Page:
Hugo Lonitz

Unlike many of the prominent English and French majolica manufacturers, not much is known about Hugo Lonitz and his factory that was located in Neuhaldensleben, Germany. It has been assumed that since Neuhaldensleben (now known as Haldensleben) was located in East Germany, much of the factory and factory records were bombed into oblivion or lost during World War II. It has been recorded, however that Lonitz operated his factory in Neuhaldensleben from 1868 to 1886 with moderate success. Due to increased demand for majolica, the Lonitz factory underwent a restructuring in 1886 and was in production until the factory closed in 1904 due to financial difficulties.

During the factory’s heydey, it was reported that Lonitz employed as many as 40 people and expanded his showrooms to include locations in Australia. Although Lonitz produced tableware, household utilities, and small collectibles, his factory is best known for its production of naturalistic majolica pieces, often produced in lifelike size and detail.

Lonitz exhibited at several of the 19th century world exhibitions, including the 1876 International Exhibition in Philadelphia. A descriptor in the United States Centennial Commission Reports and Awards Exhibition catalogue from that period describes Lonitz’s majolica as follows:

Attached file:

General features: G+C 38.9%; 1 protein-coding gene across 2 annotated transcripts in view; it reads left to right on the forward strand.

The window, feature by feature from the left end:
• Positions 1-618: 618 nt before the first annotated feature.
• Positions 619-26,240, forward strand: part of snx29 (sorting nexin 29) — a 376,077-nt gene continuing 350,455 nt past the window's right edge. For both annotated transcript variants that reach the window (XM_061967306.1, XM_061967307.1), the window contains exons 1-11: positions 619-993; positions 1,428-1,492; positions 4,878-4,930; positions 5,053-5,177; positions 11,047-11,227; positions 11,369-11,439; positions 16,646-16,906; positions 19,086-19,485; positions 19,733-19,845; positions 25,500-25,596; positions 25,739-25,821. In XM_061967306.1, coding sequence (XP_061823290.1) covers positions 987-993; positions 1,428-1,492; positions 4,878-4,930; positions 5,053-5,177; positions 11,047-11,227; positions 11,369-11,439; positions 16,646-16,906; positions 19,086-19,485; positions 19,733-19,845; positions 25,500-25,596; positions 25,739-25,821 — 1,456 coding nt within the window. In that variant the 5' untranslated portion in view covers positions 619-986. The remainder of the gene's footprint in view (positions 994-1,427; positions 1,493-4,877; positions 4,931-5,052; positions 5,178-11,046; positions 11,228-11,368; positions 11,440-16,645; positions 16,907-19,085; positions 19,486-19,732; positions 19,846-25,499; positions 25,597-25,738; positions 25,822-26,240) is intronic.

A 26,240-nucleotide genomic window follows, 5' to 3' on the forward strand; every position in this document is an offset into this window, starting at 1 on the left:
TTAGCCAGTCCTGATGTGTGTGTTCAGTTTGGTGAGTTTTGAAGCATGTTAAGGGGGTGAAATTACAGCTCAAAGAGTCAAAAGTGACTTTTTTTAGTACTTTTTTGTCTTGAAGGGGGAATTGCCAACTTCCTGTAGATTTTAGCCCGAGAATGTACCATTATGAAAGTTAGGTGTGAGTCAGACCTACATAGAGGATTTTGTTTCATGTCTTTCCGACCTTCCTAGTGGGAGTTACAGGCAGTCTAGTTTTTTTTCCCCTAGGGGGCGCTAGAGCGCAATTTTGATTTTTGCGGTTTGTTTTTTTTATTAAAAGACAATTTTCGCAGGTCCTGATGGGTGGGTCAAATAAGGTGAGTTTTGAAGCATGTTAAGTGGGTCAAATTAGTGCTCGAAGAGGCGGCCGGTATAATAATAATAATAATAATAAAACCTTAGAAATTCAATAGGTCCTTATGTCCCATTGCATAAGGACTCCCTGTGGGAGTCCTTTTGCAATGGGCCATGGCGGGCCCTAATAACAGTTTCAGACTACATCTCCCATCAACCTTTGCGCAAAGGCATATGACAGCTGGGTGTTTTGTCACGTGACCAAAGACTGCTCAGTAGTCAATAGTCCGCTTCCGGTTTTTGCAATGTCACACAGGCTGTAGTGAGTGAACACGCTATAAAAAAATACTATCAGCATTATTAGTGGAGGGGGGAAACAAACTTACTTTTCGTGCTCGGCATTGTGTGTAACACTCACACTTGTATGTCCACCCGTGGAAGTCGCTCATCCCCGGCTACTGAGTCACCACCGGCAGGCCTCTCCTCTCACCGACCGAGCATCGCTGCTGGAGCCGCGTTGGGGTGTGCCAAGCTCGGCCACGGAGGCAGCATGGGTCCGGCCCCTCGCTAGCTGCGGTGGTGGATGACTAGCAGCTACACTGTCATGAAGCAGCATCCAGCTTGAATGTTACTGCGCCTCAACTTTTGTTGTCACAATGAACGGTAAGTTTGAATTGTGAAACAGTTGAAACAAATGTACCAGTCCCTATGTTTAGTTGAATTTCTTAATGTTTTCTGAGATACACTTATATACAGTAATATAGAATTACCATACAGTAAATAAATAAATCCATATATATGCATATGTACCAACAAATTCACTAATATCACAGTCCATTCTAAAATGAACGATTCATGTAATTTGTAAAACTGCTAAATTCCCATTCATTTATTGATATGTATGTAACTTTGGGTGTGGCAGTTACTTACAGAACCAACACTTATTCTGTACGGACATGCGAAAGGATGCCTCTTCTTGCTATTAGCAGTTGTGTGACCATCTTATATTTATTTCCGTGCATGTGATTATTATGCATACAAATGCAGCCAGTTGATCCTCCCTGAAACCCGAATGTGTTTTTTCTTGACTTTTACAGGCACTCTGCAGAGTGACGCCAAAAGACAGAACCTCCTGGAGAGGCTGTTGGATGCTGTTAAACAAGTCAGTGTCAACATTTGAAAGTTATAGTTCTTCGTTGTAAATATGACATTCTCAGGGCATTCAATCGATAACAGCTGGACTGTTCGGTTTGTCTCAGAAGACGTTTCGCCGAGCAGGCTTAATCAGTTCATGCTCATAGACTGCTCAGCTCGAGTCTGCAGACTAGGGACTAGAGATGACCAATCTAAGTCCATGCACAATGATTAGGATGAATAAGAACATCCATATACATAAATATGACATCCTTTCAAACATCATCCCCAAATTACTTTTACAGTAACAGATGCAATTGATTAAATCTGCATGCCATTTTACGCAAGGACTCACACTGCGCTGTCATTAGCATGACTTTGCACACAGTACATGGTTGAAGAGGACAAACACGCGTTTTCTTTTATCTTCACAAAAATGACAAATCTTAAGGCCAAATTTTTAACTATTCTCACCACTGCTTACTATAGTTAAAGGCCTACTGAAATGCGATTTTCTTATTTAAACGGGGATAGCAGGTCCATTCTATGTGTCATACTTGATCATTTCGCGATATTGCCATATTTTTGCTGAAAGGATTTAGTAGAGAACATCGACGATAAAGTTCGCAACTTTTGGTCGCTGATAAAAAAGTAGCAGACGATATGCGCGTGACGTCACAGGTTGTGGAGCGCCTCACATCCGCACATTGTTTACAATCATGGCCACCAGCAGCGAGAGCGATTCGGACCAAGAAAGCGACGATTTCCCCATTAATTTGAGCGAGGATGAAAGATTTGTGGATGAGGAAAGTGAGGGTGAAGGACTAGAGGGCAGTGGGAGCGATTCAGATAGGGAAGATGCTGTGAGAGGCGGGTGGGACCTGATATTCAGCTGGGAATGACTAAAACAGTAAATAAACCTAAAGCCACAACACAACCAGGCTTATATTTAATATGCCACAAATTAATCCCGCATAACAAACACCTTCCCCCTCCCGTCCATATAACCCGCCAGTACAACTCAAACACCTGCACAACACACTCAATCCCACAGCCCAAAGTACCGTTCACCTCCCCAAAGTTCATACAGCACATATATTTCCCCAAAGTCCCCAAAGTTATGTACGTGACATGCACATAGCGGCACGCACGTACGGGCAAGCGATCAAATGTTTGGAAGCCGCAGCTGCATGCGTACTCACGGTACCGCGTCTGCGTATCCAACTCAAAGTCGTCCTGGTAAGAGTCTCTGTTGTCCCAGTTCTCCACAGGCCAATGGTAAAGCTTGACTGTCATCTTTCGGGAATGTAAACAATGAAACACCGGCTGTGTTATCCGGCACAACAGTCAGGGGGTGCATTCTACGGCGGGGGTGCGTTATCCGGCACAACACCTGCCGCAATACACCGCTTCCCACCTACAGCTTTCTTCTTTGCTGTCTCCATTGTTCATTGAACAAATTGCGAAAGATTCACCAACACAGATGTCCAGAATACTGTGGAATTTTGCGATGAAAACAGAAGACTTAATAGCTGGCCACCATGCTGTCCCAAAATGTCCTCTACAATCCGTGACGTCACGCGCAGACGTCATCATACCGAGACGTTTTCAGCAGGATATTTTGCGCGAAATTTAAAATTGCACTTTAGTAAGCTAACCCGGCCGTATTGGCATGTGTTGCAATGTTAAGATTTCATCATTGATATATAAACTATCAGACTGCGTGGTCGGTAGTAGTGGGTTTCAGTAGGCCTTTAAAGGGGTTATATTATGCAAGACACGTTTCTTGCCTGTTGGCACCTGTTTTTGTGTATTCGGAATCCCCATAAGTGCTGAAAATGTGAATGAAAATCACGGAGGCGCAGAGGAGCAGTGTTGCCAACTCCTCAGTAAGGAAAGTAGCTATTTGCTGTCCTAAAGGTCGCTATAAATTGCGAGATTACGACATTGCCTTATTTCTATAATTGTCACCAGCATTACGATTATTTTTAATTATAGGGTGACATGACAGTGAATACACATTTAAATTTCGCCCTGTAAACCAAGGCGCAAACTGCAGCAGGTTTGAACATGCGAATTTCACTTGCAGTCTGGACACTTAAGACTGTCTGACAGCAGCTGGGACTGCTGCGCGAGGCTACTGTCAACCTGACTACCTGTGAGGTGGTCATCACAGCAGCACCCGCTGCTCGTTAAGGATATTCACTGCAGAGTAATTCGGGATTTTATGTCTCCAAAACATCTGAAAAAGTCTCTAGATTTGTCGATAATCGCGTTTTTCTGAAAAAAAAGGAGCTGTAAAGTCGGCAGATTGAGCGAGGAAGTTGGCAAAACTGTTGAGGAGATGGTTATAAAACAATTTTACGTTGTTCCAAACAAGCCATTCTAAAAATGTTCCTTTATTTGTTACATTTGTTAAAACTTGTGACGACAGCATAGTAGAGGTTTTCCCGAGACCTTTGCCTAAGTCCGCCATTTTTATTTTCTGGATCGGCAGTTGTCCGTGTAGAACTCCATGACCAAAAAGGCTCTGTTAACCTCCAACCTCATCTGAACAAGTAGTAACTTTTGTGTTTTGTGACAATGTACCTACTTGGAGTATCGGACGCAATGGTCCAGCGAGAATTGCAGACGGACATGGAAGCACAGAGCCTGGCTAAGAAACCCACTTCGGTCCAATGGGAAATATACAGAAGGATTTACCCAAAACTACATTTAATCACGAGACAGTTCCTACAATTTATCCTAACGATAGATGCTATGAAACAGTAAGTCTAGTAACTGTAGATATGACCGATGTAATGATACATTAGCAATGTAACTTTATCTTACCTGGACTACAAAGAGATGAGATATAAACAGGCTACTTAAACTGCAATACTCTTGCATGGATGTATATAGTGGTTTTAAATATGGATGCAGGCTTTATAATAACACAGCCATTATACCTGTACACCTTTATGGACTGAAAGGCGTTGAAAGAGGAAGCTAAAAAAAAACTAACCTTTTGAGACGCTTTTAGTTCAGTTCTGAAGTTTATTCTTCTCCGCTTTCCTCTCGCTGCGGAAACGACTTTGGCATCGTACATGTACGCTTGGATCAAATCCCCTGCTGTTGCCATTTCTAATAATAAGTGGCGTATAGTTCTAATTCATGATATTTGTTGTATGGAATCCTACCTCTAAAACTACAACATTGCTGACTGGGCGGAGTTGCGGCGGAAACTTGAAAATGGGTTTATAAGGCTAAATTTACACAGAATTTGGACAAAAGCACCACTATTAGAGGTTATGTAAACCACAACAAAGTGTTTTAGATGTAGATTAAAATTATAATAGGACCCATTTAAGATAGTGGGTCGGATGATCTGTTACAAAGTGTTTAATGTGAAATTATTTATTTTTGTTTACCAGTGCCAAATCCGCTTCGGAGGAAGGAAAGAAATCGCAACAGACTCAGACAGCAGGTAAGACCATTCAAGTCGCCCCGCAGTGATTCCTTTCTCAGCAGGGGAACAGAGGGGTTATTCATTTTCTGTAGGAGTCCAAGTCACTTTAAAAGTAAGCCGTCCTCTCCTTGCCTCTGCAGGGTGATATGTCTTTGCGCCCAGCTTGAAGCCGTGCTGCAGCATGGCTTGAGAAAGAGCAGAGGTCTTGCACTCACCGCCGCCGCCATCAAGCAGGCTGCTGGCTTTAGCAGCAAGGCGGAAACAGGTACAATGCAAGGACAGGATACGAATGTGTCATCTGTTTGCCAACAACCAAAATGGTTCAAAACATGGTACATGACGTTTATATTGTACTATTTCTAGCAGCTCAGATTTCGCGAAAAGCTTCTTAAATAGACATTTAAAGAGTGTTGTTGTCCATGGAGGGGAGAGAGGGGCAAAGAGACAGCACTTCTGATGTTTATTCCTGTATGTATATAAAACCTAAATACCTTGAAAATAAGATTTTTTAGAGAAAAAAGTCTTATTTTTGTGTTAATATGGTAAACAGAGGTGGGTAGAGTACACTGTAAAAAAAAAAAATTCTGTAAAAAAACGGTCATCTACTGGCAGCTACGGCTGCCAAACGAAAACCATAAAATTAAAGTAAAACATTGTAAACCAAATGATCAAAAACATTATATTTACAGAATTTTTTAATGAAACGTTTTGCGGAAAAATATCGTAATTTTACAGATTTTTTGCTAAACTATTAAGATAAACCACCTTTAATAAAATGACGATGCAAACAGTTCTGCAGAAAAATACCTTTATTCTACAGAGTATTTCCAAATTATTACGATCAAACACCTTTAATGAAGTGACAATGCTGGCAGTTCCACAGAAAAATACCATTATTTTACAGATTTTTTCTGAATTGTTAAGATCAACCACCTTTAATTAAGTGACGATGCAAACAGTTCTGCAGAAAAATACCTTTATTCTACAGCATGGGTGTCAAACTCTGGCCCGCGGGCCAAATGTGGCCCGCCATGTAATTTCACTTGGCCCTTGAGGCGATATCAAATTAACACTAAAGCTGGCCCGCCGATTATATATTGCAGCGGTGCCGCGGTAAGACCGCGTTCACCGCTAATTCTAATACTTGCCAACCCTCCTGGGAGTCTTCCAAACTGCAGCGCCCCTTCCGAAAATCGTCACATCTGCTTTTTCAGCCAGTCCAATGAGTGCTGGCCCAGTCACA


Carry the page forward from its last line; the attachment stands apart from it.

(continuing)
“Hugo Lonitz, Neuhaldensleben; near Magdeburg, Prussia. Exhibits a collection of animals and animal heads—some of them life-size, for wall and other decorations, as horses, dogs, deer, wild boar, etc.; yellow terra-cotta body of moderate hardness, painted in natural colors and fired at a low temperature. Some of these are artistically modeled and expressive, and colored with judgment. “

Lonitz took much inspiration for many of his naturalistic majolica pieces from Black Forest carvings that were popular in Europe in the second half of the 19th century. Like the best Black Forest carvings of this era, Lonitz’s earth toned majolica studies depicted lifelike detail so realistically that observers often have to look twice to ensure the piece hasn’t come to life.

The recognized mark of Hugo Lonitz is formed by two fish enclosed within an oval. The mark may be accompanied by an impressed pattern number.